Tuesday, June 1, 2010

Robert Gordon


6-1-10 Robert Gordon


LP ARE YOU GONNA BE THE ONE? RCA US AFL1-3773

1981 10 TRKS 5th; Danny Gatton

LP BAD BOY RCA US AFL1-3523

1980 11 TRKS 4th; Chris Spedding

CD BLACK SLACKS BEAR FAMILY DE BCD 15 489

1990 25 TRK Collection (late 70's recordings)

12" ENDLESS SLEEP / THE FOOL PRIVATE ST UK PVTS 127

1977 3 TRKS one side @ 78rpm

LP FRESH FISH SPECIAL (with Link Wray) PRIVATE ST US PS 7008

1978 10 TRKS 2nd

7" IT'S ONLY MAKE BELIEVE / ROCK BILLY BOOGIE (PS) RCA US PB-11471

1979 2 TRKS with pic sleeve

CD KING BISCUIT FLOWER HOUR KING BISCUIT US 88018.2

1979 18 TRKS Live

CD ROBERT GORDON WITH LINK WRAY ONE WAY US OW 34493

1977 10 TRKS 1st

LP ROBERT GORDON WITH LINK WRAY PRIVATE ST US PS 2030

1977 10 TRKS 1st

LP ROCK BILLY BOOGIE RCA US AFL1-3294

1979 12 TRKS 3rd

CD ROCK BILLY BOOGIE / BAD BOY COLLECTABLES US COL-CD-2820

1979/80 23 TRKS 2 on 1 ('01 issue)

LP TOO FAST TO LIVE, TOO YOUNG TO DIE (Collection) RCA US AFL1-4380

1982 12 TRK Collection


I am certain I first saw Robert Gordon at the Whisky A-Go-Go, with Link Wray – Thursday October 27, 1977, 9:00pm. The ticket was $5. I still have it.


I must’ve heard his first album at work – Superior Music in Glendale, CA. Songs like “Flyin’ Saucer Rock & Roll” and “Red Hot” sounded good to me. Was it punk rock? I dunno. It was certainly before XTC, Magazine and Ultravox came to town. Gordon was the singer of the Tuff Darts – a punk band. I guess.


Next time I saw Robert Gordon was at The Roxy, his guitarist was Chris Spedding (Tues. May 1, 1979). Gordon’s RCA Debut “Rock Billy Boogie” sounded good, too – “Black Slacks” etc. I still have the “invitation”…guess I’d better R.S.V.P. to Yvonne (whoever that was, a woman at the label, no doubt).


My 3rd time seeing him was, again, at The Roxy (Fri. May 15, 1981). I don’t remember who was the guitarist. Danny Gatton? Looks like I bought tickets this time.


Always seemed odd that there didn’t seem to be regular CD issues of his work in the US – took me until recently to find a CD for his debut album (on One Way, a label notorious for letting titles go out of print). Same thing goes for the Collectables label.


30 years passes in the blink of an eye – I have all of the Robert Gordon titles described above. Does he still play live (or tour)? Does he make new CD’s? Whatever happened to Robert Gordon? I suppose I could look him up on Google or Wikipedia. Still alive.

3 comments:

REVO said...

I like Robert Gordon. I have Rock Billy Boogie on white vinyl US promo and the CD issue on One Way. I really need to hear his Link Wray collaborations! I see they're now a CD twofer. Very catty comment on his Wikipedia page!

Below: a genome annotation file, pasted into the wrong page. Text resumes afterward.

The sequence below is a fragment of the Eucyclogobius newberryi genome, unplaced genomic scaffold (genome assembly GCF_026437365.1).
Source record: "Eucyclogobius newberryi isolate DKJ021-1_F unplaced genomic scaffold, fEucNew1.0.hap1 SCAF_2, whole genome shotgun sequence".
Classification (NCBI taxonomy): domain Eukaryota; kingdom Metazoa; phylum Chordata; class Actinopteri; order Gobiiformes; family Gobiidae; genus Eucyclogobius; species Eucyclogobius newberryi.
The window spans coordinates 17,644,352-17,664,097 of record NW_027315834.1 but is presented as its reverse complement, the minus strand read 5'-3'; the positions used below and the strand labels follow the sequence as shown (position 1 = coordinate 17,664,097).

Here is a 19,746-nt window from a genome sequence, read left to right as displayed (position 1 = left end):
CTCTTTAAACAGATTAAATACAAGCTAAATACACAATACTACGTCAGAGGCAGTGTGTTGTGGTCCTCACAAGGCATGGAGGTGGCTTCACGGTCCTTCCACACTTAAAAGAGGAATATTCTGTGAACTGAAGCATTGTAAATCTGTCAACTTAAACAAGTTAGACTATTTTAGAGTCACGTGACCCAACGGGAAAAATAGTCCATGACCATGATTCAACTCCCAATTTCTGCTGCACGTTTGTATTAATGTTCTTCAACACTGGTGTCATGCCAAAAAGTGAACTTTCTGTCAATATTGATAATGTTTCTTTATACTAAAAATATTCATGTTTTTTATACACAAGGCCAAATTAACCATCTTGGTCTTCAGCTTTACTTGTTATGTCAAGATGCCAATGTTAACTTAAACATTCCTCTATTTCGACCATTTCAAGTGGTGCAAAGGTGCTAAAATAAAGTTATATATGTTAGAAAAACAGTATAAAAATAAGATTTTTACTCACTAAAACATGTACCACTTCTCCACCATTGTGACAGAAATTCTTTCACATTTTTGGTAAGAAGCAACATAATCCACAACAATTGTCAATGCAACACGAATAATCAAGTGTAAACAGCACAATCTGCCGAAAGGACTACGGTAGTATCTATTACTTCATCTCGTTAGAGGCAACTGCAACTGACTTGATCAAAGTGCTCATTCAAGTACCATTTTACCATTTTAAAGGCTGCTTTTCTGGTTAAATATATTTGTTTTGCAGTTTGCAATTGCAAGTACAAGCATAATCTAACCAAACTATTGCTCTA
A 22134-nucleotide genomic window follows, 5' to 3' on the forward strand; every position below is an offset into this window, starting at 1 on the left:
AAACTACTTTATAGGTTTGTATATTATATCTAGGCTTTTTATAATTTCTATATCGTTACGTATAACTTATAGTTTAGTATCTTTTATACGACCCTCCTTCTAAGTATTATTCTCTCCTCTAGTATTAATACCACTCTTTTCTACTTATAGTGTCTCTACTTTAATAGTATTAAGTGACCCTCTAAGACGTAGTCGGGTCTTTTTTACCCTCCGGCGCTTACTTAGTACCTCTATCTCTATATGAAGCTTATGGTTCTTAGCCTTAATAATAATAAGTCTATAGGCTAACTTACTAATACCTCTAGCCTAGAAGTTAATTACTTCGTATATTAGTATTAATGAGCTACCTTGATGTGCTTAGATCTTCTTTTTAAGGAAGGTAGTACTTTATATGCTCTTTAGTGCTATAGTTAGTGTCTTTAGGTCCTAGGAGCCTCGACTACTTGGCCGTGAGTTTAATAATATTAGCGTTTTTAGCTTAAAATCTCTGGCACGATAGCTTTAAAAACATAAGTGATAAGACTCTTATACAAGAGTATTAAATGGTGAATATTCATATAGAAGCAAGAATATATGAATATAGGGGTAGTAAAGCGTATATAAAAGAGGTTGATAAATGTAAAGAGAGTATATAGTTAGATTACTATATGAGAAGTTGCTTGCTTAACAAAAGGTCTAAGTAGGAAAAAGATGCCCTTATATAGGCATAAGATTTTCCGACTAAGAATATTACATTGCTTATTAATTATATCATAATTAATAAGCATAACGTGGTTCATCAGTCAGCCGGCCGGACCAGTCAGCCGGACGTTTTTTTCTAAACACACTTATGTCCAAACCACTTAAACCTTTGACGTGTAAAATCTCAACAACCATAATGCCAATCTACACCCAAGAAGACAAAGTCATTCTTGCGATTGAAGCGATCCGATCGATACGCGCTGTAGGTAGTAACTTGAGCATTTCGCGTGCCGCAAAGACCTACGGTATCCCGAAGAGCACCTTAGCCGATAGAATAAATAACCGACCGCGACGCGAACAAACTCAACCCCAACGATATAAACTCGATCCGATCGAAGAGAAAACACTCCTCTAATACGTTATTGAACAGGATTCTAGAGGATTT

Quote> Though some of the (2005) shows certainly showed promise, there were also many shows where Gordon seemed unfocused, did not know the words to some of the songs, or seemed more interested in having discussions with the soundpeople while on stage than in entertaining the crowd. Some of the reviews that appeared around this time even suggested that he was inebriated while performing. A review from the well-respected Norwegian "ROCK" website: [3] An interesting review of the Ume√• concert on July 10, 2009 appeared in the "V√§sterbottens Folkblad" (Sweden), a newspaper that is usually very mild in its reviews, but in this case Anna Wallentin’s review of the concert makes for sad reading. She concludes the review with: "He leaves his performance without showing any interest in offering encores, and there is no applause asking for it". [4]<
Rowr!

REVO said...

Also, Robert Gordon was an early music appearance on SCTV (!) where he sang Marshall Crenshaw's "Someday, Someway." Rather well, I thought! Looks like Danny Gatton was lead guitar on that appearance. It dated from 1981 so your emory was probably correct.

jellyrollfortheearhole said...

I saw Gordon on his first tour w/ Spedding @ The Whiskey Au Go Go. It was all too clear much of the audience was there to see Chris Spedding (even took a moment to sing Miss Betty). I'm afraid Gordon was humbled by it. It may not have been like that everywhere but in LA that night it was obvious.

I dug what Robert was doing and props to him for having the courage to stand next to some amazing guitar players (Link Wray on The Way I Walk? C'mon! Does it get any (red) hotter than that?), but let's face it, he wasn't really bringing anything new to the genre. He was an able journeyman at best. He was certainly loyal to the form and maybe a little too bound by it at the same time. It might've been nice for him to have a little more fun with it like, say, The Cramps.

Ah well, he did have some great moments!